Contrary to the Chinese Zodiac, for me, 2014 was more like the Year of the Snake than the Year of the Horse. I should have had a hint of what was to come when in 2013 I just missed a close encounter with a rattlesnake while serving as Artist in Residence at Mesa Verde National Park. Chatting with fellow backcountry trekkers, I learned that one of their party nearly stepped on one the day before. I had considered going on this adventure, but decided that my body needed some time to adjust to the altitude and dry heat of the American Southwest, so I had spent the morning safely ensconced at the park’s museum instead.
My very first herpetological contact occurred while growing up on a farm in Central Ohio. Ohio has three species of venomous snakes, the Eastern Diamondback or Timber Rattler, the Copperhead and the Pygmy Rattlesnake, but none live in the central part of the state. Early 18th century settlers noted the strong smell of snakes, something like cucumbers, along the limestone banks of the Ohio River, present day site of Columbus, Ohio, my home town. They were long gone by the time I came along. Instead, our farm was populated by the ubiquitous Garter Snake, who rummaged around the leaf mold in the lilac bushes and sun bathed in close proximity to the farm’s outbuildings.
Although they are harmless, I was always somewhat anxious about their presence as my brother and his friends loved to chase me around the yard in attempt to put one down the back of my shirt while I screamed bloody murder. Now while many a farmer and his wife utilized the blade of a hoe to rid their farm of these critters, that was not the case at our place. My Dad was an environmentalist before there was even a name for it. We were taught to protect and respect all God’s creatures. With his dry wit and country sensibility, he advised my brother and I that “without snakes we’d all be up to our asses in rats and mice.”
Now fast forward to 2014. I like to spend my Sundays hiking in the local nature preserves. It is both peaceful and invigorating and places me in close proximity to our Creator. This year on the very first hike of the season, I noticed a tiny garter snake warming himself in the sun while lounging on some greenery about chest high and a foot away. While innocous, he gave me a start. The next week at different preserve, I nearly stepped on a “stick.” See below.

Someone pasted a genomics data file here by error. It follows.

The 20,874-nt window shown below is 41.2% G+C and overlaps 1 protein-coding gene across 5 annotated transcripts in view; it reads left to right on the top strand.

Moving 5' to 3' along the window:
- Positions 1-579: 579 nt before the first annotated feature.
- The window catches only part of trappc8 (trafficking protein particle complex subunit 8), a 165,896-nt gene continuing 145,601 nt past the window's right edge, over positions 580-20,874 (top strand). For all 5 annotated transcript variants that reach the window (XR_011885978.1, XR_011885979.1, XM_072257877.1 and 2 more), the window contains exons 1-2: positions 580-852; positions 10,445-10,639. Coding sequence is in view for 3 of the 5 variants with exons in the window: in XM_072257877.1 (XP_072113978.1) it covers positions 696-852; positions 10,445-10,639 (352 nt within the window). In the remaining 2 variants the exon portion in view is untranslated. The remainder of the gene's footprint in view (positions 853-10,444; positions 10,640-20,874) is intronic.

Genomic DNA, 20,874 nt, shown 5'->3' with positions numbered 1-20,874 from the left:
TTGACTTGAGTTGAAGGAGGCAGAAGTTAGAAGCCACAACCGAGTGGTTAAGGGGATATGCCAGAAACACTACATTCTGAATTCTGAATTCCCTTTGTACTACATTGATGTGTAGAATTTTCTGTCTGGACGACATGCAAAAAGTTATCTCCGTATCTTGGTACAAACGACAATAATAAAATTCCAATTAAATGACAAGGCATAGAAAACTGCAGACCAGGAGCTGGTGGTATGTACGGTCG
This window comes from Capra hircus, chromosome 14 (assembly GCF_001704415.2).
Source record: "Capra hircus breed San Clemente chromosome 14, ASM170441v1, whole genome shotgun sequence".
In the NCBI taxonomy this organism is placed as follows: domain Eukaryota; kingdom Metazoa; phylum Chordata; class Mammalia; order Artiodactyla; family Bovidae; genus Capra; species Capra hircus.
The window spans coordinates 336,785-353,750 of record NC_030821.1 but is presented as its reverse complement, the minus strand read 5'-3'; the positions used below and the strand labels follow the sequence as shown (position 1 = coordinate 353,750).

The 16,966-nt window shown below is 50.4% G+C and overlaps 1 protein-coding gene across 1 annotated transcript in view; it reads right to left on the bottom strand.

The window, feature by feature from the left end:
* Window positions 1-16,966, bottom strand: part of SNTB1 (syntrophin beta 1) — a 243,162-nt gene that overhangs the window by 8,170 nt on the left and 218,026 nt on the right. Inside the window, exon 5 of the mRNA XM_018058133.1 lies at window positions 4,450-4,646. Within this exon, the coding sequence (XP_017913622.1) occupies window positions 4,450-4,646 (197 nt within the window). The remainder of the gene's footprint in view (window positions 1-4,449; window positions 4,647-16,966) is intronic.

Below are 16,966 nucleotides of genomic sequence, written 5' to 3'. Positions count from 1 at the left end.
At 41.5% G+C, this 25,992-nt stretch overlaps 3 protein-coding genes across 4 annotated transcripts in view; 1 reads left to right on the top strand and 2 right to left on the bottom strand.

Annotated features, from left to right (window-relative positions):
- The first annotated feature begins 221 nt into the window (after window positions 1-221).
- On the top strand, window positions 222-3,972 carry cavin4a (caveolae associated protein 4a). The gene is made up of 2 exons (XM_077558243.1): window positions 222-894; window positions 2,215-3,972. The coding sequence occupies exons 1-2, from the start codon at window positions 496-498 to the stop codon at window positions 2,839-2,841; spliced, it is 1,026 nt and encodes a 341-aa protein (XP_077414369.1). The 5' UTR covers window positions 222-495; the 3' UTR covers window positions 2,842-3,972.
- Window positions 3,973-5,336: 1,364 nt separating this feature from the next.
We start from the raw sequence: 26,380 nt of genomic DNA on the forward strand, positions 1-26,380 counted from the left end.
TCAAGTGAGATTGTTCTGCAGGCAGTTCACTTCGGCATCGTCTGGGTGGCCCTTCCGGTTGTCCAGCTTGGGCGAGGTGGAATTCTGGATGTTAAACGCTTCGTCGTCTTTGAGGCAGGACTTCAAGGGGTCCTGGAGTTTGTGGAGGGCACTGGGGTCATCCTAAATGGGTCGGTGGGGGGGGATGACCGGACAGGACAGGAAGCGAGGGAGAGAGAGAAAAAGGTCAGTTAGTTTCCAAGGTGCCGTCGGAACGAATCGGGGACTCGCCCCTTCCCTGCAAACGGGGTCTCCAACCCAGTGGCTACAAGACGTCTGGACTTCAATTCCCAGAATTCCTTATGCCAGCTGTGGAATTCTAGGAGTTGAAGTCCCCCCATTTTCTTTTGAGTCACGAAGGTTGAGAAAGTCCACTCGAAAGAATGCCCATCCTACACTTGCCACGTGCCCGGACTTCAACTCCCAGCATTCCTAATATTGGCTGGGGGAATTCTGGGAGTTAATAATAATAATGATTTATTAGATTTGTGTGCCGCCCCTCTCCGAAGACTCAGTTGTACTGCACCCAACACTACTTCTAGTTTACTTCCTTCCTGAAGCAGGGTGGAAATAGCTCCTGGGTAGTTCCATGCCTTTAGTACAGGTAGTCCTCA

This little cutie, a Black Rat snake I believe, had just shed his skin and would not budge. He kindly allowed me to take his photo and go along my way. The following week at the same preserve I was fascinated by a long black “lightening strike” on the side of a very tall tree. Closer inspection however, revealed another Black Rat snake about 10 to 12 feet long who was working his way up the tree, mostly likely for a tasty meal of bird’s eggs.
The saga continued later in the summer when I traveled west for an artist residency at Agate Fossil Beds National Monument in Nebraska. Upon arrival, the first thing I noticed was the presence of signs advising visitors to use caution while hiking, as this was the habitat of the Prairie Rattlesnake. In an apparent attempt to soften the message, the signs included very cute and non-threatening images of the critters. This Disney-esque image was severely challenged upon entering the Visitor Center, where a stuffed rattler, forever frozen in a strike pose, rested on the counter in a glass case. Attached was a warning to use extreme caution while on the trails. You can imagine I did, to the point that I was reluctant to walk in the grass…. anywhere, as similar warnings were posted darn near everywhere I went whether in Nebraska, South Dakota, or Wyoming. Apparently this part of America is snake heaven. On one of my last days in the park I met this little guy.
Remembering my Dad’s warning about rats and mice, which I might add are carriers of both the plague and Hanta Virus, I gave him a wide berth, took his photo and moved on. At the time I posted this on Facebook, the “ick factor” was pretty high among my readers. Several suggested I obtain a good pair of cowboy boots as this was why they were invented in the first place. I can take good advice when given. Who knew style and safety could be rolled into a pair of foot gear? 2014, Year of the Snake has come to a close. Bring it on 2015, the Year of the Sheep, I could use a rest!